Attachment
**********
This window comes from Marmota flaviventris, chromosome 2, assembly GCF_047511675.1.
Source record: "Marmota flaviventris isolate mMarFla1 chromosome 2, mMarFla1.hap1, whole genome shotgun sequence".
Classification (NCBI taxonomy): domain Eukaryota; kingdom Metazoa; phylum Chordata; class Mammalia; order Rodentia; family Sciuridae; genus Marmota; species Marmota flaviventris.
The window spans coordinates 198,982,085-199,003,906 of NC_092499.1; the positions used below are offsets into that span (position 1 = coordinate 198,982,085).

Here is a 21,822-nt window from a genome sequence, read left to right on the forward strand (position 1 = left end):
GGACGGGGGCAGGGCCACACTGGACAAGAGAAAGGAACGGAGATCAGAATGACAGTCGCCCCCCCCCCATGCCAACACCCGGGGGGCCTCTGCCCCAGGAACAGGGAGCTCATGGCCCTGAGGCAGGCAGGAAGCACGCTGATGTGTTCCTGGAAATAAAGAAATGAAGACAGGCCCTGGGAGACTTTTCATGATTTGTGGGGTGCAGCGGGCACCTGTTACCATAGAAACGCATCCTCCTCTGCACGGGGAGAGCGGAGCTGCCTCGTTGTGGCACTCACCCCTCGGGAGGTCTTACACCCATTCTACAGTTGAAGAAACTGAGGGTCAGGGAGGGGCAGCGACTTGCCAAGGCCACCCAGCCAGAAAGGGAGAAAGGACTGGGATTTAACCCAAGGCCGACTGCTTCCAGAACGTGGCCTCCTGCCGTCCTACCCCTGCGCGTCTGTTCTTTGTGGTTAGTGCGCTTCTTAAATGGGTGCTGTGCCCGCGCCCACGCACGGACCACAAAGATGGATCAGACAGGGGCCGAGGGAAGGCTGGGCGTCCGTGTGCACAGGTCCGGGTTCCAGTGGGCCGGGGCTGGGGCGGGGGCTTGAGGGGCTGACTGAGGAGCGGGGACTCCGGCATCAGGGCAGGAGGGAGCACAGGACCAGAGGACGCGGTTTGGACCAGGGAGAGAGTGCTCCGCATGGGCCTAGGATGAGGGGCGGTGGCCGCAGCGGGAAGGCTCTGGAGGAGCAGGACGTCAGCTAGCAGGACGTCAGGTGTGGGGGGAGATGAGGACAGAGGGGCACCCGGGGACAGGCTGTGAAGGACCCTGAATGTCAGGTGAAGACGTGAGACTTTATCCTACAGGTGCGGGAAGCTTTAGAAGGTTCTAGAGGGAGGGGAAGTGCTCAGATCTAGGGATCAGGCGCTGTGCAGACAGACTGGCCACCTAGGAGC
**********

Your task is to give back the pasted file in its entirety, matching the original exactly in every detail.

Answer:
This window comes from Marmota flaviventris, chromosome 2, assembly GCF_047511675.1.
Source record: "Marmota flaviventris isolate mMarFla1 chromosome 2, mMarFla1.hap1, whole genome shotgun sequence".
Classification (NCBI taxonomy): domain Eukaryota; kingdom Metazoa; phylum Chordata; class Mammalia; order Rodentia; family Sciuridae; genus Marmota; species Marmota flaviventris.
The window spans coordinates 198,982,085-199,003,906 of NC_092499.1; the positions used below are offsets into that span (position 1 = coordinate 198,982,085).

Here is a 21,822-nt window from a genome sequence, read left to right on the forward strand (position 1 = left end):
GGACGGGGGCAGGGCCACACTGGACAAGAGAAAGGAACGGAGATCAGAATGACAGTCGCCCCCCCCCCATGCCAACACCCGGGGGGCCTCTGCCCCAGGAACAGGGAGCTCATGGCCCTGAGGCAGGCAGGAAGCACGCTGATGTGTTCCTGGAAATAAAGAAATGAAGACAGGCCCTGGGAGACTTTTCATGATTTGTGGGGTGCAGCGGGCACCTGTTACCATAGAAACGCATCCTCCTCTGCACGGGGAGAGCGGAGCTGCCTCGTTGTGGCACTCACCCCTCGGGAGGTCTTACACCCATTCTACAGTTGAAGAAACTGAGGGTCAGGGAGGGGCAGCGACTTGCCAAGGCCACCCAGCCAGAAAGGGAGAAAGGACTGGGATTTAACCCAAGGCCGACTGCTTCCAGAACGTGGCCTCCTGCCGTCCTACCCCTGCGCGTCTGTTCTTTGTGGTTAGTGCGCTTCTTAAATGGGTGCTGTGCCCGCGCCCACGCACGGACCACAAAGATGGATCAGACAGGGGCCGAGGGAAGGCTGGGCGTCCGTGTGCACAGGTCCGGGTTCCAGTGGGCCGGGGCTGGGGCGGGGGCTTGAGGGGCTGACTGAGGAGCGGGGACTCCGGCATCAGGGCAGGAGGGAGCACAGGACCAGAGGACGCGGTTTGGACCAGGGAGAGAGTGCTCCGCATGGGCCTAGGATGAGGGGCGGTGGCCGCAGCGGGAAGGCTCTGGAGGAGCAGGACGTCAGCTAGCAGGACGTCAGGTGTGGGGGGAGATGAGGACAGAGGGGCACCCGGGGACAGGCTGTGAAGGACCCTGAATGTCAGGTGAAGACGTGAGACTTTATCCTACAGGTGCGGGAAGCTTTAGAAGGTTCTAGAGGGAGGGGAAGTGCTCAGATCTAGGGATCAGGCGCTGTGCAGACAGACTGGCCACCTAGGAGC